Speaking on behalf of the Lord, Haggai prophesied:
Yet once, it is a little while, and I will shake the heavens, and the earth, and the sea, and the dry land;
And I will shake all nations, and the desire of all nations shall come: and I will fill this house with glory, saith the Lord of hosts.Haggai 2:6-7
In the King James Version, God shakes the nations, and then “the desire of all nations” comes to them. A more literal translation of the Hebrew would say, “I will shake all nations, and they shall come to the Desire of All Nations.” (See parallel translations of Haggai 2:7 on biblehub.com.)
The prophet Nephi described a similar sequence of events: “The kingdom of the devil must shake, and they which belong to it must needs be stirred up unto repentance” (2 Nephi 28:19). Elder Neal A. Maxwell referred to this process as “redemptive turbulence,” and added, “The Lord has His own unique way of getting good things out of bad situations, again and again” (“’These Are [Your] Days,’” Religious Educator 3, no. 1 (2002): 1–7).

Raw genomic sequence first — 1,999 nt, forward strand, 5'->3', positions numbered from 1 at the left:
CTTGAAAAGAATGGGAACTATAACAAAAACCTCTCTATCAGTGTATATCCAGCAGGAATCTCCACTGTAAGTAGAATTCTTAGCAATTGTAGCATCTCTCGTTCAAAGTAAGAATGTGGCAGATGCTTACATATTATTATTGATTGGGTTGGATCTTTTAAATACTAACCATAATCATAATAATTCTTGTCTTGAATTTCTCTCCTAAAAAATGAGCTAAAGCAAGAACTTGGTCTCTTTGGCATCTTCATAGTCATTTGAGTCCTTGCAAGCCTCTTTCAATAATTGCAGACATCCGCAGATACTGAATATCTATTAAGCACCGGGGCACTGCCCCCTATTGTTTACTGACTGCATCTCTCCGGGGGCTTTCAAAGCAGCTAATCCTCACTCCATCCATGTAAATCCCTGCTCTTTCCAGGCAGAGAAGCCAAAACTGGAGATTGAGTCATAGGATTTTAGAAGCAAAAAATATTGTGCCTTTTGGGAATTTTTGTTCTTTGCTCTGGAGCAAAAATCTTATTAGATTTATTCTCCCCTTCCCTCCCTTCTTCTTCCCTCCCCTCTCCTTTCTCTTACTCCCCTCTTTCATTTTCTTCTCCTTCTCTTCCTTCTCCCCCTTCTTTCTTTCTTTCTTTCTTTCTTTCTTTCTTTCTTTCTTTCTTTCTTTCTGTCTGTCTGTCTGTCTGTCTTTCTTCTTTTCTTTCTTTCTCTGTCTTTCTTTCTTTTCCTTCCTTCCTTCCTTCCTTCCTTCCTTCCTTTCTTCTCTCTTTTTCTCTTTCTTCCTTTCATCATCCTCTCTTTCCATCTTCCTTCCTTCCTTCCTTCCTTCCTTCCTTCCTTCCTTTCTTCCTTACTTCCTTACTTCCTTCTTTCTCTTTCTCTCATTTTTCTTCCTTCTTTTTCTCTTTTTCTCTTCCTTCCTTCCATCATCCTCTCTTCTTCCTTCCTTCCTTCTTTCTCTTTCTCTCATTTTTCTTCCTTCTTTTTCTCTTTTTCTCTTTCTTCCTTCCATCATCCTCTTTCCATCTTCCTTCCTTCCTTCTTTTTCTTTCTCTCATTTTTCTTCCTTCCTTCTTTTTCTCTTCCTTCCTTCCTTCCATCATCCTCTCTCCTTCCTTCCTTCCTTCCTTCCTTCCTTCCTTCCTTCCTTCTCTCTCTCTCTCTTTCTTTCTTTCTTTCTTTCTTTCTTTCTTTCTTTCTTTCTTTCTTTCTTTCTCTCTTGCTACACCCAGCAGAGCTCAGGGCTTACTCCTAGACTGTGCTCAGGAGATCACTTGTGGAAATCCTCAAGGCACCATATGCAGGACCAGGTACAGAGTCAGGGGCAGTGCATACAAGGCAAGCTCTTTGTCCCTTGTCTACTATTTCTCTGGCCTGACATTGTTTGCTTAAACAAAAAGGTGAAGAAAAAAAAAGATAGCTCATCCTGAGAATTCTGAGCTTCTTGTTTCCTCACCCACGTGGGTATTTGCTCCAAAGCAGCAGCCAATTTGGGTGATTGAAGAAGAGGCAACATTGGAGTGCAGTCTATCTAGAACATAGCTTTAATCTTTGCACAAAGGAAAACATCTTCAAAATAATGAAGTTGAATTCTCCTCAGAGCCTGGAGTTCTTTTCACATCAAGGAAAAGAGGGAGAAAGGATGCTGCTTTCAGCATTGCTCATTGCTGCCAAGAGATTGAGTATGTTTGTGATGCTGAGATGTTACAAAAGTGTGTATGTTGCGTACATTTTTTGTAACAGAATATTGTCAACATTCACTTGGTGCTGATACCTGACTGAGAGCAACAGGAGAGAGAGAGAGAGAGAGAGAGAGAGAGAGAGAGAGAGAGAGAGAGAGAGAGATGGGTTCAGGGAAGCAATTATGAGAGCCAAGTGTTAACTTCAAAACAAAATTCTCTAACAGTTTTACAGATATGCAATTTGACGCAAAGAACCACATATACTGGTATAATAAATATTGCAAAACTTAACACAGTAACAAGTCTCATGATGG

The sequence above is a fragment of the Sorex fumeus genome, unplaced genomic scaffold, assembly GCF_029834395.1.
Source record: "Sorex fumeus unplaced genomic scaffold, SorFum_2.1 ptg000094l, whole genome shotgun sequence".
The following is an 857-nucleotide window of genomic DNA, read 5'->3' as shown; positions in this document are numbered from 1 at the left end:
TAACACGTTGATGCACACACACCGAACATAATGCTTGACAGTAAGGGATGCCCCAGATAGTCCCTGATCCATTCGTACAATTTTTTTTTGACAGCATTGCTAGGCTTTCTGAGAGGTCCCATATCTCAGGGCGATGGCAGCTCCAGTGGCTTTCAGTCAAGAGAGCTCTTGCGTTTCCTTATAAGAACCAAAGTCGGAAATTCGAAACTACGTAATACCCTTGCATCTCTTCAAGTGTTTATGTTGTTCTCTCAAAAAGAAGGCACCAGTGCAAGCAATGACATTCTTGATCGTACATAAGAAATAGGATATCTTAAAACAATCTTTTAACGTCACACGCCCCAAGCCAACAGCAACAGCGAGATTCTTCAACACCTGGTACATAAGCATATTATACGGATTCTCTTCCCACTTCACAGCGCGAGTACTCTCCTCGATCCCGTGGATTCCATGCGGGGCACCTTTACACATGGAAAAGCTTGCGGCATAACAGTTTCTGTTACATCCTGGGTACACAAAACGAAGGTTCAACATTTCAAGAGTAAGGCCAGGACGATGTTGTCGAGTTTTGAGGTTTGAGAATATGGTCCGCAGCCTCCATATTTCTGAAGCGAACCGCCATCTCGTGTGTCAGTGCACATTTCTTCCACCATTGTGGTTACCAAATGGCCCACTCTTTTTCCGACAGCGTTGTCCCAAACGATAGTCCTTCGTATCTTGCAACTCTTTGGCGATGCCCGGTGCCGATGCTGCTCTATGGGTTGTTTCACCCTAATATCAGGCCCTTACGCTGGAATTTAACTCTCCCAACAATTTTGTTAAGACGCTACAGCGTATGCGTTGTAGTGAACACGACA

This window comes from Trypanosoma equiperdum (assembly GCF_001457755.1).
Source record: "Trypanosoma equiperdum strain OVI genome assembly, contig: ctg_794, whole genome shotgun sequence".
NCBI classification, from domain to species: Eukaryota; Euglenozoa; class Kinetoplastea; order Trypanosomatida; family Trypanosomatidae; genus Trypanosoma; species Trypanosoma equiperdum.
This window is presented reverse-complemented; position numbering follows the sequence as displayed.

It is unfortunate that we sometimes need to be shaken before we turn to God, but we can be grateful that God gives us experiences which are calibrated to turn our hearts toward Him.
If you were to set Haggai’s words to music, how would you dramatize the shaking of the heavens, the earth, and all nations? I hope you enjoy George Frederick Handel’s setting of this text in the following performance by Tyler Simpson with the Orchestra at Temple Square:
Today, I will be grateful for the unsettling experiences of life. I will respond to difficult situations with prayers and faith, knowing that my faithful response to adversity can strengthen my relationship with God.